If a binding has multiple preconditions then WPF has us covered as well with multi binding and multi value converters. It’s basically the same story as before, but now the conversion isn’t one-to-one but many-to-one. One important difference is that the ConvertBack method should return null in case there is no clear conversion back. The concrete implementations for the types String and Brush are no different from what we did before, except for the base class.

public abstract class BaseMultiValueConverter : MarkupExtension, IMultiValueConverter {
    public abstract Object Convert(Object[] values, Type targetType, Object parameter, CultureInfo culture);

    public abstract Object[] ConvertBack(Object value, Type[] targetTypes, Object parameter, CultureInfo culture);

    public override Object ProvideValue(IServiceProvider serviceProvider) => this;
}
public class BooleanAndConverter<T> : BaseMultiValueConverter {
    public T True { get; set; }
    public T False { get; set; }

    public BooleanAndConverter(T @true, T @false) {
        True = @true;
        False = @false;
    }

    public override Object Convert(Object[] values, Type targetType, Object parameter, CultureInfo culture) {
        if(values.Any(value => value == null || !(value is Boolean))) { return DependencyProperty.UnsetValue; }
        return values.Cast<Boolean>().All(value => value) ? True : False;
    }

    public override Object[] ConvertBack(Object value, Type[] targetTypes, Object parameter, CultureInfo culture) => null;
}

Using multi binding in XAML is a little different, and it takes more code to declare in stock WPF. However, a little test proves that it works as expected and that it is indeed possible to merge multiple preconditions into a single converter result.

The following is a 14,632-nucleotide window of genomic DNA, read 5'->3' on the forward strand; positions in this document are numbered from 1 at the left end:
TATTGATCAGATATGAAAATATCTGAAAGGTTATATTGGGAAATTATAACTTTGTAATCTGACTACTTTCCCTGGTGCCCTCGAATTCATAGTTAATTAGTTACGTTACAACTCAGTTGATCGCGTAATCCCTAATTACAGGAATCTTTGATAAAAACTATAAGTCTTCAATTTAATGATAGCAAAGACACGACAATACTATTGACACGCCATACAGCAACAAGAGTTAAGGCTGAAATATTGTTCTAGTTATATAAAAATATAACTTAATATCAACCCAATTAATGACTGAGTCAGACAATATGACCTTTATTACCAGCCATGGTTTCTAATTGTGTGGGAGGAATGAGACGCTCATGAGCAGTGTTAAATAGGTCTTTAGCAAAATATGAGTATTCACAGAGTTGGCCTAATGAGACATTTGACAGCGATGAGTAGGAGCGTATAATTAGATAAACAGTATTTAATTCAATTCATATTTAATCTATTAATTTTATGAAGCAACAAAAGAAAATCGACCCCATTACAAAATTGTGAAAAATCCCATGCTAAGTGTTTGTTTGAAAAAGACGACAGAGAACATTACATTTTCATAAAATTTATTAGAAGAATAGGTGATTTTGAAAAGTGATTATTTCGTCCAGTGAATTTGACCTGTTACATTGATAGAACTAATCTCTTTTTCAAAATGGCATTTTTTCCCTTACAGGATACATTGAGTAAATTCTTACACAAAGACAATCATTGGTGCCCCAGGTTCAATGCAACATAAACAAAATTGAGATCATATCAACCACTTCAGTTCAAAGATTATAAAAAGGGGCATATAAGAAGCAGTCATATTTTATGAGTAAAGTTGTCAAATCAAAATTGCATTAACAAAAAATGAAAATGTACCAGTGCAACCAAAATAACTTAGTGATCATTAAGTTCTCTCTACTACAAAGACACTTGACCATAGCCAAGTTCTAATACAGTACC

<Border
    Grid.Column="0" Grid.Row="2"
    Margin="10" Padding="10" BorderThickness="5">
    <Border.BorderBrush>
        <MultiBinding Converter="{mconv:BooleanAndToBrushConverter True=Green, False=WhiteSmoke}">
            <Binding ElementName="Button" Path="IsPressed" />
            <Binding ElementName="CheckBox" Path="IsChecked" />
        </MultiBinding>
    </Border.BorderBrush>
    <Border.Background>
        <MultiBinding Converter="{mconv:BooleanAndToBrushConverter True=Lime, False=LightGray}">
            <Binding ElementName="Button" Path="IsPressed" />
            <Binding ElementName="CheckBox" Path="IsChecked" />
        </MultiBinding>
    </Border.Background>

    <TextBlock
        VerticalAlignment="Center" HorizontalAlignment="Center">
        <TextBlock.Text>
            <MultiBinding Converter="{mconv:BooleanAndToStringConverter True='AND: True.', False='AND: False.'}">
                <Binding ElementName="Button" Path="IsPressed" />
                <Binding ElementName="CheckBox" Path="IsChecked" />
            </MultiBinding>
        </TextBlock.Text>
    </TextBlock>
</Border>

We can still do a lot better and inline the multi binding declaration, but it requires a little ingenuity for this to work. By default, the multi binding object cannot be fed binding objects directly in the declaration, since it only has a parameterless constructor. The issue is solved with a new MultiBinding class that inherits from the original WPF version and that provides a wide range of constructors as well.

using BB = System.Windows.Data.BindingBase;

public class MultiBinding : System.Windows.Data.MultiBinding {
    public MultiBinding(params BB[] bindings) {
        Array.ForEach(bindings, _ => Bindings.Add(_));
    }

    public MultiBinding(BB b1) : this(new BB[] { b1 }) { }

    // ctor implementations with parameter count 2 to 7

    public MultiBinding(BB b1, BB b2, BB b3, BB b4, BB b5, BB b6, BB b7, BB b8) : this(new BB[] { b1, b2, b3, b4, b5, b6, b7, b8 }) { }
}

The necessary XAML code has been condensed into a very compact format without losing any flexibility, and the required C# code is very clean and simple too.

<Border
    Grid.Column="0" Grid.Row="2"
    Margin="10" Padding="10" BorderThickness="5"
    BorderBrush="{bind:MultiBinding {Binding ElementName=Button, Path=IsPressed}, {Binding ElementName=CheckBox, Path=IsChecked},
        Converter={mconv:BooleanAndToBrushConverter True=Green, False=WhiteSmoke}}"
    Background="{bind:MultiBinding {Binding ElementName=Button, Path=IsPressed}, {Binding ElementName=CheckBox, Path=IsChecked},
        Converter={mconv:BooleanAndToBrushConverter True=Lime, False=LightGray}}">

    <TextBlock Text="{bind:MultiBinding {Binding ElementName=Button, Path=IsPressed}, {Binding ElementName=CheckBox, Path=IsChecked},